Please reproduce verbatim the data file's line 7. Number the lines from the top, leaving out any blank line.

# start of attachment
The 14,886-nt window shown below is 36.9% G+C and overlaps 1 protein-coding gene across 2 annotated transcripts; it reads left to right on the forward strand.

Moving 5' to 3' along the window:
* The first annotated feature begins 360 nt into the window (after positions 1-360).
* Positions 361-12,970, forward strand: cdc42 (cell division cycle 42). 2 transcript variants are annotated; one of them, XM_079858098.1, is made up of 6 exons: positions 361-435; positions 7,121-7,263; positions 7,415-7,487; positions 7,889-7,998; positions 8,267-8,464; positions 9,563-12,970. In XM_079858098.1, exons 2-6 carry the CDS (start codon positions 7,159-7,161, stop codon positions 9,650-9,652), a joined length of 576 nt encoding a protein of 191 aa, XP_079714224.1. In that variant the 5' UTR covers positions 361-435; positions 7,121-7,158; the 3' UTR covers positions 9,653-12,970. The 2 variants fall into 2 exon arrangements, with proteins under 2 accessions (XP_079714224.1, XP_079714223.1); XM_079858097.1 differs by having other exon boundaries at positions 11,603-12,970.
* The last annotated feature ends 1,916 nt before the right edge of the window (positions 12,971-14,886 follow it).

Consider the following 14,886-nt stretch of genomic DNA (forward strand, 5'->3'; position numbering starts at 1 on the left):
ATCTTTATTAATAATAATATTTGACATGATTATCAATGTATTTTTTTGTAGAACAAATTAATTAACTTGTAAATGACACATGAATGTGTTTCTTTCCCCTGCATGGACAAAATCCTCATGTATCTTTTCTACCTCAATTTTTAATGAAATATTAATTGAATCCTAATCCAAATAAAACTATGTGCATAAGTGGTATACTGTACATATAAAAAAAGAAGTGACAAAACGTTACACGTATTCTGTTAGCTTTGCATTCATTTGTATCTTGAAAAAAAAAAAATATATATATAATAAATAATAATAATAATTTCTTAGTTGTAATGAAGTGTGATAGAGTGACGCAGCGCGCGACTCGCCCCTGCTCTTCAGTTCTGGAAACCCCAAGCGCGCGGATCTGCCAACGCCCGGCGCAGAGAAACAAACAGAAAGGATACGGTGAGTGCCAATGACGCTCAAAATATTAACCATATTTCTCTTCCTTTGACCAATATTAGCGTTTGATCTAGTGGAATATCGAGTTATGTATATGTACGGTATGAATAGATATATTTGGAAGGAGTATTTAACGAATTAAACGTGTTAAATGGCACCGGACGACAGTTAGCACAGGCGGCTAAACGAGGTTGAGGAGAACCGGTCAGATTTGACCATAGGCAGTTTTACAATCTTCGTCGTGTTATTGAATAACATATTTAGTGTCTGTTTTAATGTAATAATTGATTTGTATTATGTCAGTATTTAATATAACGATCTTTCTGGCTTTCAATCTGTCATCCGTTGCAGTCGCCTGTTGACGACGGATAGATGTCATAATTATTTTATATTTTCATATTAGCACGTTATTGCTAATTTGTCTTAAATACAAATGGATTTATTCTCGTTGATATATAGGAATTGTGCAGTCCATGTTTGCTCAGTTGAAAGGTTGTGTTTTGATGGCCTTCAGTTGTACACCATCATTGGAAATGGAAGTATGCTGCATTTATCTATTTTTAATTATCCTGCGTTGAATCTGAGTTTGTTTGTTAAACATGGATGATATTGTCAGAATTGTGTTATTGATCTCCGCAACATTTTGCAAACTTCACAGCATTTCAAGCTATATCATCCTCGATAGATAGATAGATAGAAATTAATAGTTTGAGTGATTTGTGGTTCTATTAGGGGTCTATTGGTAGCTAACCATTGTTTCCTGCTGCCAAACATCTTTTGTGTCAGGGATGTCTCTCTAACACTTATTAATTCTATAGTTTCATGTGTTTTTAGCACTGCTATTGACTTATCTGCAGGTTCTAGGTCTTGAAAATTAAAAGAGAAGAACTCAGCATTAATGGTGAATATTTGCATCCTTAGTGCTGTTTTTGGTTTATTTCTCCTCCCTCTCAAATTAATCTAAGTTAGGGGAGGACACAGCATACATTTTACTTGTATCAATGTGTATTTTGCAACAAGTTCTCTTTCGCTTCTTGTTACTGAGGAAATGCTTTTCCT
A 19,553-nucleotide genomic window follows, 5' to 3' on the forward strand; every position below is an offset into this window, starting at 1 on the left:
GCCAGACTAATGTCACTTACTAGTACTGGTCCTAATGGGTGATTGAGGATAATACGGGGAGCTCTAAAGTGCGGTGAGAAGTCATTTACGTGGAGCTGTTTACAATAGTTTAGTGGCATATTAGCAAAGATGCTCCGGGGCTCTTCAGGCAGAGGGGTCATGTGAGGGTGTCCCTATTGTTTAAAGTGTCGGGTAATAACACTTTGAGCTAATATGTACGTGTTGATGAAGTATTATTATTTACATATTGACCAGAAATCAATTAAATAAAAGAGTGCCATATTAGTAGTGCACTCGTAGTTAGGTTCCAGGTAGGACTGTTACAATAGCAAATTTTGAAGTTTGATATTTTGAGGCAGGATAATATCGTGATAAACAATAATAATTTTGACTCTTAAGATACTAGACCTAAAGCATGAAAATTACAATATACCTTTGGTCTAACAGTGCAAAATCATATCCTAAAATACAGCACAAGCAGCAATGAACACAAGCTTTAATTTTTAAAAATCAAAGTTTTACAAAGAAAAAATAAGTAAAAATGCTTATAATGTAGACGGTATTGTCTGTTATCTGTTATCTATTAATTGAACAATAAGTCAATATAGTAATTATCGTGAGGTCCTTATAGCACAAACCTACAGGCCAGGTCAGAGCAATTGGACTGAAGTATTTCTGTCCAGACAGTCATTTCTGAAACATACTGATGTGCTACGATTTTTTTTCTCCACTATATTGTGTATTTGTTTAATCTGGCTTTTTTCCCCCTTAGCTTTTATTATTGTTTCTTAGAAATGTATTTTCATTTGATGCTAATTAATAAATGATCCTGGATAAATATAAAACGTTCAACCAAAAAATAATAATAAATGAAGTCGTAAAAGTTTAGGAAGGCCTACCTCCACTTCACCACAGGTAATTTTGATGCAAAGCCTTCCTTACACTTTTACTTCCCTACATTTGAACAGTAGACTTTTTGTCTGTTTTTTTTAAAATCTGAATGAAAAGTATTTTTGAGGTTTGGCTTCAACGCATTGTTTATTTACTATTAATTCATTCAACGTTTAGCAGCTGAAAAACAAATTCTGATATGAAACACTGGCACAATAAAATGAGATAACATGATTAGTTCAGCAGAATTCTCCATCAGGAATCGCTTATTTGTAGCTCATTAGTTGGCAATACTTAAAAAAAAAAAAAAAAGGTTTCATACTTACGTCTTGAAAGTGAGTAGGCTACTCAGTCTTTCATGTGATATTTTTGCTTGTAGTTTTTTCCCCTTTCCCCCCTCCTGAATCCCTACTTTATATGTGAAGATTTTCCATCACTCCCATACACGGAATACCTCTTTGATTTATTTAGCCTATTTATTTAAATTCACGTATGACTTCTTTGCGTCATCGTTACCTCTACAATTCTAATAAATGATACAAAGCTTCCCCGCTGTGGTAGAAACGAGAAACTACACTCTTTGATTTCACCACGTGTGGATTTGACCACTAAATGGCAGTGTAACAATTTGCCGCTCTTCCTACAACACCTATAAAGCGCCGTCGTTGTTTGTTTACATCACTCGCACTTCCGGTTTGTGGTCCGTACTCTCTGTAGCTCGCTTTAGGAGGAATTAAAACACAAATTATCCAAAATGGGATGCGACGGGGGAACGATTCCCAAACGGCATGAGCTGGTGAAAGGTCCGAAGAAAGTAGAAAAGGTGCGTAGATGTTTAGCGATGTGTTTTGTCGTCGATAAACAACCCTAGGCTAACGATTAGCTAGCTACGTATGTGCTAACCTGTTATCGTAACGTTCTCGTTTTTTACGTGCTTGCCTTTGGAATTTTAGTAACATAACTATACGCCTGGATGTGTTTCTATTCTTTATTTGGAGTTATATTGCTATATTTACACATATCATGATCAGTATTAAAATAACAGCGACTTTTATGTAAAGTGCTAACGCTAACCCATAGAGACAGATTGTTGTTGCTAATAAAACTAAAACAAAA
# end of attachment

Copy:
ATCTTTATTAATAATAATATTTGACATGATTATCAATGTATTTTTTTGTAGAACAAATTAATTAACTTGTAAATGACACATGAATGTGTTTCTTTCCCCTGCATGGACAAAATCCTCATGTATCTTTTCTACCTCAATTTTTAATGAAATATTAATTGAATCCTAATCCAAATAAAACTATGTGCATAAGTGGTATACTGTACATATAAAAAAAGAAGTGACAAAACGTTACACGTATTCTGTTAGCTTTGCATTCATTTGTATCTTGAAAAAAAAAAAATATATATATAATAAATAATAATAATAATTTCTTAGTTGTAATGAAGTGTGATAGAGTGACGCAGCGCGCGACTCGCCCCTGCTCTTCAGTTCTGGAAACCCCAAGCGCGCGGATCTGCCAACGCCCGGCGCAGAGAAACAAACAGAAAGGATACGGTGAGTGCCAATGACGCTCAAAATATTAACCATATTTCTCTTCCTTTGACCAATATTAGCGTTTGATCTAGTGGAATATCGAGTTATGTATATGTACGGTATGAATAGATATATTTGGAAGGAGTATTTAACGAATTAAACGTGTTAAATGGCACCGGACGACAGTTAGCACAGGCGGCTAAACGAGGTTGAGGAGAACCGGTCAGATTTGACCATAGGCAGTTTTACAATCTTCGTCGTGTTATTGAATAACATATTTAGTGTCTGTTTTAATGTAATAATTGATTTGTATTATGTCAGTATTTAATATAACGATCTTTCTGGCTTTCAATCTGTCATCCGTTGCAGTCGCCTGTTGACGACGGATAGATGTCATAATTATTTTATATTTTCATATTAGCACGTTATTGCTAATTTGTCTTAAATACAAATGGATTTATTCTCGTTGATATATAGGAATTGTGCAGTCCATGTTTGCTCAGTTGAAAGGTTGTGTTTTGATGGCCTTCAGTTGTACACCATCATTGGAAATGGAAGTATGCTGCATTTATCTATTTTTAATTATCCTGCGTTGAATCTGAGTTTGTTTGTTAAACATGGATGATATTGTCAGAATTGTGTTATTGATCTCCGCAACATTTTGCAAACTTCACAGCATTTCAAGCTATATCATCCTCGATAGATAGATAGATAGAAATTAATAGTTTGAGTGATTTGTGGTTCTATTAGGGGTCTATTGGTAGCTAACCATTGTTTCCTGCTGCCAAACATCTTTTGTGTCAGGGATGTCTCTCTAACACTTATTAATTCTATAGTTTCATGTGTTTTTAGCACTGCTATTGACTTATCTGCAGGTTCTAGGTCTTGAAAATTAAAAGAGAAGAACTCAGCATTAATGGTGAATATTTGCATCCTTAGTGCTGTTTTTGGTTTATTTCTCCTCCCTCTCAAATTAATCTAAGTTAGGGGAGGACACAGCATACATTTTACTTGTATCAATGTGTATTTTGCAACAAGTTCTCTTTCGCTTCTTGTTACTGAGGAAATGCTTTTCCT